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Diabetes, a disease characterized by too much sugar in the bloodstream, affects an estimated 23 million people in the United States alone. Approximately 5 million of these people have not been properly diagnosed. More than 55 million people in the United States are estimated to have prediabetes, a condition in which glucose (sugar) levels are higher than normal, but not high enough to be considered diabetes. Prediabetes, if not properly addressed, can result in type 2 diabetes.
There are two types of diabetes - type 1 and type 2. Type 1 is less common than type 2, but more serious. Type 1, also referred to as "insulin-dependent" or "juvenile" diabetes, is most often seen in children. The bodies of people with type 1 diabetes are either unable to produce insulin (the hormone that carries sugar from the bloodstream to the cells), or produce far too little. People with type 1 diabetes must take insulin every day.
Type 2 diabetes affects up to 95 percent of diabetes sufferers. In type 2 diabetes, the body is unable to use insulin properly, which results in a build-up of sugar in the bloodstream. Often, healthy lifestyle choices, including exercise and a proper diet, can help address the symptoms of type 2 diabetes.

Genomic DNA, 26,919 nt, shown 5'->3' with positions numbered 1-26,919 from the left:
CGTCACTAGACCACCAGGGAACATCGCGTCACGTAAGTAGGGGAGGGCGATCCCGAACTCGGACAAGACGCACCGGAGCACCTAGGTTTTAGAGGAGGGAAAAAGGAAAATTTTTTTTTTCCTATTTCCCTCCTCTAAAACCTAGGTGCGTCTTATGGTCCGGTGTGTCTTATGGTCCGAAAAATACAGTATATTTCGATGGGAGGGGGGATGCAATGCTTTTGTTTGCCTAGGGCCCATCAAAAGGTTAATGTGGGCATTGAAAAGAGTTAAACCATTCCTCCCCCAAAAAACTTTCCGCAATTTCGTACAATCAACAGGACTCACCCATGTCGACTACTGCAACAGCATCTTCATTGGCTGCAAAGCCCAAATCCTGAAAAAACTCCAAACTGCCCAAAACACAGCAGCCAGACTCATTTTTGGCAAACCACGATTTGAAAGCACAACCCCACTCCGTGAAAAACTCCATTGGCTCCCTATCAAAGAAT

Causes of diabetes include being overweight, having a family history of the disease, or having a history of developing diabetes during pregnancy. Symptoms of diabetes include fatigue, excessive thirst, blurry vision, and weight loss.
The Hormone Health Network offers many resources for individuals with both type 1 and type 2 diabetes, as well as diabetes caregivers—people who are looking after loved ones with diabetes. Learn more about diabetes symptoms, the types of diabetes, causes of diabetes, treatment options, and more in the fact sheets and guides offered below.